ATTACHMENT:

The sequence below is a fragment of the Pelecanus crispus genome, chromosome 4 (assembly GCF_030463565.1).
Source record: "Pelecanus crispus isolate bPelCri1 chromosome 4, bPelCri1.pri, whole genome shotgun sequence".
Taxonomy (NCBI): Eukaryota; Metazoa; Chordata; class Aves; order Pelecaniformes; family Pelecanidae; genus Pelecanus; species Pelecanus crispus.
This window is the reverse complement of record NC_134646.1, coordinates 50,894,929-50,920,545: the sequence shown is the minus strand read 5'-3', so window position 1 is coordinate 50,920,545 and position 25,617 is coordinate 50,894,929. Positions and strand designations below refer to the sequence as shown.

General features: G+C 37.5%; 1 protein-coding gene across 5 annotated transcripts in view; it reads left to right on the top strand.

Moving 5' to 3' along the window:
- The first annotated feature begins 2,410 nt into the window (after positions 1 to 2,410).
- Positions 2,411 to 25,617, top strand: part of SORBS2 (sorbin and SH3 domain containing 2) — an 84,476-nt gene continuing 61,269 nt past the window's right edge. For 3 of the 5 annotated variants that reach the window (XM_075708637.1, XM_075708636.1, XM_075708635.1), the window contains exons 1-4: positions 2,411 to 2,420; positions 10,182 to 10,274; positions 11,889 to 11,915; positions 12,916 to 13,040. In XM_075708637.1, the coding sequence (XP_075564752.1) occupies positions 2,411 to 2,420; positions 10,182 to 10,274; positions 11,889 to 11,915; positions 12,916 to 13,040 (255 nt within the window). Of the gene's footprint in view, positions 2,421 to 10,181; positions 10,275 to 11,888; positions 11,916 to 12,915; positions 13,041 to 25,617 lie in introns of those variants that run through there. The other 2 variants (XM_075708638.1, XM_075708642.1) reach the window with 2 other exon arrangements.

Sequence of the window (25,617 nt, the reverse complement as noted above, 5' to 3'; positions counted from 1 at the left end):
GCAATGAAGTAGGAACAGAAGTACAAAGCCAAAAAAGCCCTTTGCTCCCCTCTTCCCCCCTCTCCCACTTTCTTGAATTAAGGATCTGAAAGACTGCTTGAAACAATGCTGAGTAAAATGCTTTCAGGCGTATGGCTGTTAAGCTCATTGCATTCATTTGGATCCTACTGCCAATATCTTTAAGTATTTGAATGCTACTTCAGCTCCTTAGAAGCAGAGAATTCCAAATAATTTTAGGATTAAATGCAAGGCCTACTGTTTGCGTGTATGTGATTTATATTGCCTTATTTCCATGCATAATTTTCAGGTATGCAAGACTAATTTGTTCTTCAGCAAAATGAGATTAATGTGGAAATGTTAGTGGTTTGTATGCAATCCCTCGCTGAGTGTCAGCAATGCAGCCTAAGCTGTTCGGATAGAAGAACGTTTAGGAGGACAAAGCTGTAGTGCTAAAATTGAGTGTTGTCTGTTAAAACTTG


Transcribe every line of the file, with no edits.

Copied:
The sequence below is a fragment of the Pelecanus crispus genome, chromosome 4 (assembly GCF_030463565.1).
Source record: "Pelecanus crispus isolate bPelCri1 chromosome 4, bPelCri1.pri, whole genome shotgun sequence".
Taxonomy (NCBI): Eukaryota; Metazoa; Chordata; class Aves; order Pelecaniformes; family Pelecanidae; genus Pelecanus; species Pelecanus crispus.
This window is the reverse complement of record NC_134646.1, coordinates 50,894,929-50,920,545: the sequence shown is the minus strand read 5'-3', so window position 1 is coordinate 50,920,545 and position 25,617 is coordinate 50,894,929. Positions and strand designations below refer to the sequence as shown.

General features: G+C 37.5%; 1 protein-coding gene across 5 annotated transcripts in view; it reads left to right on the top strand.

Moving 5' to 3' along the window:
- The first annotated feature begins 2,410 nt into the window (after positions 1 to 2,410).
- Positions 2,411 to 25,617, top strand: part of SORBS2 (sorbin and SH3 domain containing 2) — an 84,476-nt gene continuing 61,269 nt past the window's right edge. For 3 of the 5 annotated variants that reach the window (XM_075708637.1, XM_075708636.1, XM_075708635.1), the window contains exons 1-4: positions 2,411 to 2,420; positions 10,182 to 10,274; positions 11,889 to 11,915; positions 12,916 to 13,040. In XM_075708637.1, the coding sequence (XP_075564752.1) occupies positions 2,411 to 2,420; positions 10,182 to 10,274; positions 11,889 to 11,915; positions 12,916 to 13,040 (255 nt within the window). Of the gene's footprint in view, positions 2,421 to 10,181; positions 10,275 to 11,888; positions 11,916 to 12,915; positions 13,041 to 25,617 lie in introns of those variants that run through there. The other 2 variants (XM_075708638.1, XM_075708642.1) reach the window with 2 other exon arrangements.

Sequence of the window (25,617 nt, the reverse complement as noted above, 5' to 3'; positions counted from 1 at the left end):
GCAATGAAGTAGGAACAGAAGTACAAAGCCAAAAAAGCCCTTTGCTCCCCTCTTCCCCCCTCTCCCACTTTCTTGAATTAAGGATCTGAAAGACTGCTTGAAACAATGCTGAGTAAAATGCTTTCAGGCGTATGGCTGTTAAGCTCATTGCATTCATTTGGATCCTACTGCCAATATCTTTAAGTATTTGAATGCTACTTCAGCTCCTTAGAAGCAGAGAATTCCAAATAATTTTAGGATTAAATGCAAGGCCTACTGTTTGCGTGTATGTGATTTATATTGCCTTATTTCCATGCATAATTTTCAGGTATGCAAGACTAATTTGTTCTTCAGCAAAATGAGATTAATGTGGAAATGTTAGTGGTTTGTATGCAATCCCTCGCTGAGTGTCAGCAATGCAGCCTAAGCTGTTCGGATAGAAGAACGTTTAGGAGGACAAAGCTGTAGTGCTAAAATTGAGTGTTGTCTGTTAAAACTTG